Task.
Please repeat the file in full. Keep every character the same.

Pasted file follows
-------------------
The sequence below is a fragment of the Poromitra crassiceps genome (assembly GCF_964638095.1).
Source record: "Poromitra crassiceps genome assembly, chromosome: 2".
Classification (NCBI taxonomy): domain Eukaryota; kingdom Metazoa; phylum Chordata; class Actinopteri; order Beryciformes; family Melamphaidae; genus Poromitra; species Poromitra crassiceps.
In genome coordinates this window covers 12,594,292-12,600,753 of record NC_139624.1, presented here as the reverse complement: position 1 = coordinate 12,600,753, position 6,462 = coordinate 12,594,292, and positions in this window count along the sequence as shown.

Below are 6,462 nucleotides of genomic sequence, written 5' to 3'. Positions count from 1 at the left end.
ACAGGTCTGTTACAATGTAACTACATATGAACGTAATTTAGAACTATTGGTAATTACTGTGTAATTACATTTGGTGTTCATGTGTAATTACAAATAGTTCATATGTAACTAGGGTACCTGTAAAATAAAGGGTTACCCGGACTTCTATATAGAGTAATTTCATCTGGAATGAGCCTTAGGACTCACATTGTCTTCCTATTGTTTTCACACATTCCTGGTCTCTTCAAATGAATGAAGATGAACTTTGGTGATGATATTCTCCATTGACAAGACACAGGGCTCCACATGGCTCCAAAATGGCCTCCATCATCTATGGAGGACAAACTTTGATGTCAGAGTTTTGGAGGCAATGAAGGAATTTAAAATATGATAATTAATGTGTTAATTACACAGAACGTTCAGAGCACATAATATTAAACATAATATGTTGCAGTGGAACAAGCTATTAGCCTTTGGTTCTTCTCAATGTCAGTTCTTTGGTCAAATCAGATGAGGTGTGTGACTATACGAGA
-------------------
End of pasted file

The sequence below is a fragment of the Poromitra crassiceps genome (assembly GCF_964638095.1).
Source record: "Poromitra crassiceps genome assembly, chromosome: 2".
Classification (NCBI taxonomy): domain Eukaryota; kingdom Metazoa; phylum Chordata; class Actinopteri; order Beryciformes; family Melamphaidae; genus Poromitra; species Poromitra crassiceps.
In genome coordinates this window covers 12,594,292-12,600,753 of record NC_139624.1, presented here as the reverse complement: position 1 = coordinate 12,600,753, position 6,462 = coordinate 12,594,292, and positions in this window count along the sequence as shown.

Below are 6,462 nucleotides of genomic sequence, written 5' to 3'. Positions count from 1 at the left end.
ACAGGTCTGTTACAATGTAACTACATATGAACGTAATTTAGAACTATTGGTAATTACTGTGTAATTACATTTGGTGTTCATGTGTAATTACAAATAGTTCATATGTAACTAGGGTACCTGTAAAATAAAGGGTTACCCGGACTTCTATATAGAGTAATTTCATCTGGAATGAGCCTTAGGACTCACATTGTCTTCCTATTGTTTTCACACATTCCTGGTCTCTTCAAATGAATGAAGATGAACTTTGGTGATGATATTCTCCATTGACAAGACACAGGGCTCCACATGGCTCCAAAATGGCCTCCATCATCTATGGAGGACAAACTTTGATGTCAGAGTTTTGGAGGCAATGAAGGAATTTAAAATATGATAATTAATGTGTTAATTACACAGAACGTTCAGAGCACATAATATTAAACATAATATGTTGCAGTGGAACAAGCTATTAGCCTTTGGTTCTTCTCAATGTCAGTTCTTTGGTCAAATCAGATGAGGTGTGTGACTATACGAGA